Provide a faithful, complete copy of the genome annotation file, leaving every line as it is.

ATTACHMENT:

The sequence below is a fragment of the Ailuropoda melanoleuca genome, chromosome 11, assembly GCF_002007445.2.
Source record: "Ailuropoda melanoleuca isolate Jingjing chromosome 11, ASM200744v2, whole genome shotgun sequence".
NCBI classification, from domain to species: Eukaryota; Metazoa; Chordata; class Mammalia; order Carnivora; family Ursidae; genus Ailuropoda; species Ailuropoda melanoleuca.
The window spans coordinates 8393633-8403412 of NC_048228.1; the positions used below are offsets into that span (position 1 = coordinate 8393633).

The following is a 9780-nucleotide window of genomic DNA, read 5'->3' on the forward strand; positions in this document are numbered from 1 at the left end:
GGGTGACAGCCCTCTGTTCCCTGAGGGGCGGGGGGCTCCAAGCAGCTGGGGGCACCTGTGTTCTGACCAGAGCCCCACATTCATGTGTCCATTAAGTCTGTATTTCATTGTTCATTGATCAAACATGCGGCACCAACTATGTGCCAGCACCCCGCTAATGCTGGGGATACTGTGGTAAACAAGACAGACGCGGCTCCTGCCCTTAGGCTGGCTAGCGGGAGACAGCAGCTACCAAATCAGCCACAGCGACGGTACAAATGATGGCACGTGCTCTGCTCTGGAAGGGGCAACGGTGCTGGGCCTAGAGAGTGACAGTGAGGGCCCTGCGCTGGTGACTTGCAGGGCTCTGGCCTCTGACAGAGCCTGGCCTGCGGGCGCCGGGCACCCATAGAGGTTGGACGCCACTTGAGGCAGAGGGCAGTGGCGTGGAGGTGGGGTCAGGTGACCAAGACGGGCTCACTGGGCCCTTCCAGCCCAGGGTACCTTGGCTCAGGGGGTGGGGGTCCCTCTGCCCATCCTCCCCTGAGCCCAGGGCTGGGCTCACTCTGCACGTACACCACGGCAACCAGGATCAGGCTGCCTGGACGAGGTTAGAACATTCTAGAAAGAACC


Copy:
The sequence below is a fragment of the Ailuropoda melanoleuca genome, chromosome 11, assembly GCF_002007445.2.
Source record: "Ailuropoda melanoleuca isolate Jingjing chromosome 11, ASM200744v2, whole genome shotgun sequence".
NCBI classification, from domain to species: Eukaryota; Metazoa; Chordata; class Mammalia; order Carnivora; family Ursidae; genus Ailuropoda; species Ailuropoda melanoleuca.
The window spans coordinates 8393633-8403412 of NC_048228.1; the positions used below are offsets into that span (position 1 = coordinate 8393633).

The following is a 9780-nucleotide window of genomic DNA, read 5'->3' on the forward strand; positions in this document are numbered from 1 at the left end:
GGGTGACAGCCCTCTGTTCCCTGAGGGGCGGGGGGCTCCAAGCAGCTGGGGGCACCTGTGTTCTGACCAGAGCCCCACATTCATGTGTCCATTAAGTCTGTATTTCATTGTTCATTGATCAAACATGCGGCACCAACTATGTGCCAGCACCCCGCTAATGCTGGGGATACTGTGGTAAACAAGACAGACGCGGCTCCTGCCCTTAGGCTGGCTAGCGGGAGACAGCAGCTACCAAATCAGCCACAGCGACGGTACAAATGATGGCACGTGCTCTGCTCTGGAAGGGGCAACGGTGCTGGGCCTAGAGAGTGACAGTGAGGGCCCTGCGCTGGTGACTTGCAGGGCTCTGGCCTCTGACAGAGCCTGGCCTGCGGGCGCCGGGCACCCATAGAGGTTGGACGCCACTTGAGGCAGAGGGCAGTGGCGTGGAGGTGGGGTCAGGTGACCAAGACGGGCTCACTGGGCCCTTCCAGCCCAGGGTACCTTGGCTCAGGGGGTGGGGGTCCCTCTGCCCATCCTCCCCTGAGCCCAGGGCTGGGCTCACTCTGCACGTACACCACGGCAACCAGGATCAGGCTGCCTGGACGAGGTTAGAACATTCTAGAAAGAACC